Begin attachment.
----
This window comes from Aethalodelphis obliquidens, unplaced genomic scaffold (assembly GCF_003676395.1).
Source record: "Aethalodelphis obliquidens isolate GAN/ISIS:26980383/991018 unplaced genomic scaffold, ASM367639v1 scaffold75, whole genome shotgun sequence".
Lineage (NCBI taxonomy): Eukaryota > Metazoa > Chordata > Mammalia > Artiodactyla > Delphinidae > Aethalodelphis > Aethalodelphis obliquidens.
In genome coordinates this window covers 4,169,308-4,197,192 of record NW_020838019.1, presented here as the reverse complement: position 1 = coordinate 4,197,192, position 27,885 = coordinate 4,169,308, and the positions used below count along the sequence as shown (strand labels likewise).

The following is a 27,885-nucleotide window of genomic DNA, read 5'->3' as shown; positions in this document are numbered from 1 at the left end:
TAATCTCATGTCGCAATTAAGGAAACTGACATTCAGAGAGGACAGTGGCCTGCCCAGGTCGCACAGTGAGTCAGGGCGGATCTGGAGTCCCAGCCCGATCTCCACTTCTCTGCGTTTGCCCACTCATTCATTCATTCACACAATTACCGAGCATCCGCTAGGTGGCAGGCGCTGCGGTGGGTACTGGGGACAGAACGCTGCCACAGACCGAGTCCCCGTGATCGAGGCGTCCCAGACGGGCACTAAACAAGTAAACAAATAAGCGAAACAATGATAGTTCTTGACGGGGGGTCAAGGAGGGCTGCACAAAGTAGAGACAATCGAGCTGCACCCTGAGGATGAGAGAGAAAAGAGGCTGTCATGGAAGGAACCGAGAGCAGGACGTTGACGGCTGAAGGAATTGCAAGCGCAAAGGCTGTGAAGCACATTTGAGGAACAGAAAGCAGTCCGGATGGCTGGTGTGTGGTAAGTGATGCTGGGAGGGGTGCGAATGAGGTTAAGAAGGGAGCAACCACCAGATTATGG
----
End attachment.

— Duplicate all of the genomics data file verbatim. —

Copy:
This window comes from Aethalodelphis obliquidens, unplaced genomic scaffold (assembly GCF_003676395.1).
Source record: "Aethalodelphis obliquidens isolate GAN/ISIS:26980383/991018 unplaced genomic scaffold, ASM367639v1 scaffold75, whole genome shotgun sequence".
Lineage (NCBI taxonomy): Eukaryota > Metazoa > Chordata > Mammalia > Artiodactyla > Delphinidae > Aethalodelphis > Aethalodelphis obliquidens.
In genome coordinates this window covers 4,169,308-4,197,192 of record NW_020838019.1, presented here as the reverse complement: position 1 = coordinate 4,197,192, position 27,885 = coordinate 4,169,308, and the positions used below count along the sequence as shown (strand labels likewise).

The following is a 27,885-nucleotide window of genomic DNA, read 5'->3' as shown; positions in this document are numbered from 1 at the left end:
TAATCTCATGTCGCAATTAAGGAAACTGACATTCAGAGAGGACAGTGGCCTGCCCAGGTCGCACAGTGAGTCAGGGCGGATCTGGAGTCCCAGCCCGATCTCCACTTCTCTGCGTTTGCCCACTCATTCATTCATTCACACAATTACCGAGCATCCGCTAGGTGGCAGGCGCTGCGGTGGGTACTGGGGACAGAACGCTGCCACAGACCGAGTCCCCGTGATCGAGGCGTCCCAGACGGGCACTAAACAAGTAAACAAATAAGCGAAACAATGATAGTTCTTGACGGGGGGTCAAGGAGGGCTGCACAAAGTAGAGACAATCGAGCTGCACCCTGAGGATGAGAGAGAAAAGAGGCTGTCATGGAAGGAACCGAGAGCAGGACGTTGACGGCTGAAGGAATTGCAAGCGCAAAGGCTGTGAAGCACATTTGAGGAACAGAAAGCAGTCCGGATGGCTGGTGTGTGGTAAGTGATGCTGGGAGGGGTGCGAATGAGGTTAAGAAGGGAGCAACCACCAGATTATGG